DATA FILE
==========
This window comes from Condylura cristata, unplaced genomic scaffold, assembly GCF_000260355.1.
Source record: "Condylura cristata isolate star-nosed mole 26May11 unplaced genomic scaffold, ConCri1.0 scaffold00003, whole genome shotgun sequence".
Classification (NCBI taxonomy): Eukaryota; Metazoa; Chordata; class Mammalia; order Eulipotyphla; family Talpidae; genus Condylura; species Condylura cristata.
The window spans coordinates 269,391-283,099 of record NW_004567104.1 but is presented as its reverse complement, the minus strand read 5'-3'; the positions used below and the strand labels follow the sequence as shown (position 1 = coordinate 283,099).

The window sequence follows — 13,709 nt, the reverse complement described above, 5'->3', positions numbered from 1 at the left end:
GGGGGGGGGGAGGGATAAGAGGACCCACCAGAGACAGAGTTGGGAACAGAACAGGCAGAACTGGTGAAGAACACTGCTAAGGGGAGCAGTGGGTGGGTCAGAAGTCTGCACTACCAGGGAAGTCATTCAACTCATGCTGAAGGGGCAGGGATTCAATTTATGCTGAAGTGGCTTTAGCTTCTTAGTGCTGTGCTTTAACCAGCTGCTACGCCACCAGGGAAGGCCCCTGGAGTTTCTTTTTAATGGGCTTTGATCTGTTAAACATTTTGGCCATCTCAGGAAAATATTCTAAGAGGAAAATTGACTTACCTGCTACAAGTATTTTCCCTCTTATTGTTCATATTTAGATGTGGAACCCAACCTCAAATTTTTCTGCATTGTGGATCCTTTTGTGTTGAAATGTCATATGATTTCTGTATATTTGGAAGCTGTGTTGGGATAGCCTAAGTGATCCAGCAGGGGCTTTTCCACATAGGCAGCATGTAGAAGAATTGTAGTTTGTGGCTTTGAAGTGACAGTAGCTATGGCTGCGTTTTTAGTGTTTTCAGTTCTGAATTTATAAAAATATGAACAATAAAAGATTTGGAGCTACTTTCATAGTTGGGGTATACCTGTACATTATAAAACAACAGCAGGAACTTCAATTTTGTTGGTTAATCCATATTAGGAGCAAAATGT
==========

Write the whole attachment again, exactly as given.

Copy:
This window comes from Condylura cristata, unplaced genomic scaffold, assembly GCF_000260355.1.
Source record: "Condylura cristata isolate star-nosed mole 26May11 unplaced genomic scaffold, ConCri1.0 scaffold00003, whole genome shotgun sequence".
Classification (NCBI taxonomy): Eukaryota; Metazoa; Chordata; class Mammalia; order Eulipotyphla; family Talpidae; genus Condylura; species Condylura cristata.
The window spans coordinates 269,391-283,099 of record NW_004567104.1 but is presented as its reverse complement, the minus strand read 5'-3'; the positions used below and the strand labels follow the sequence as shown (position 1 = coordinate 283,099).

The window sequence follows — 13,709 nt, the reverse complement described above, 5'->3', positions numbered from 1 at the left end:
GGGGGGGGGGAGGGATAAGAGGACCCACCAGAGACAGAGTTGGGAACAGAACAGGCAGAACTGGTGAAGAACACTGCTAAGGGGAGCAGTGGGTGGGTCAGAAGTCTGCACTACCAGGGAAGTCATTCAACTCATGCTGAAGGGGCAGGGATTCAATTTATGCTGAAGTGGCTTTAGCTTCTTAGTGCTGTGCTTTAACCAGCTGCTACGCCACCAGGGAAGGCCCCTGGAGTTTCTTTTTAATGGGCTTTGATCTGTTAAACATTTTGGCCATCTCAGGAAAATATTCTAAGAGGAAAATTGACTTACCTGCTACAAGTATTTTCCCTCTTATTGTTCATATTTAGATGTGGAACCCAACCTCAAATTTTTCTGCATTGTGGATCCTTTTGTGTTGAAATGTCATATGATTTCTGTATATTTGGAAGCTGTGTTGGGATAGCCTAAGTGATCCAGCAGGGGCTTTTCCACATAGGCAGCATGTAGAAGAATTGTAGTTTGTGGCTTTGAAGTGACAGTAGCTATGGCTGCGTTTTTAGTGTTTTCAGTTCTGAATTTATAAAAATATGAACAATAAAAGATTTGGAGCTACTTTCATAGTTGGGGTATACCTGTACATTATAAAACAACAGCAGGAACTTCAATTTTGTTGGTTAATCCATATTAGGAGCAAAATGT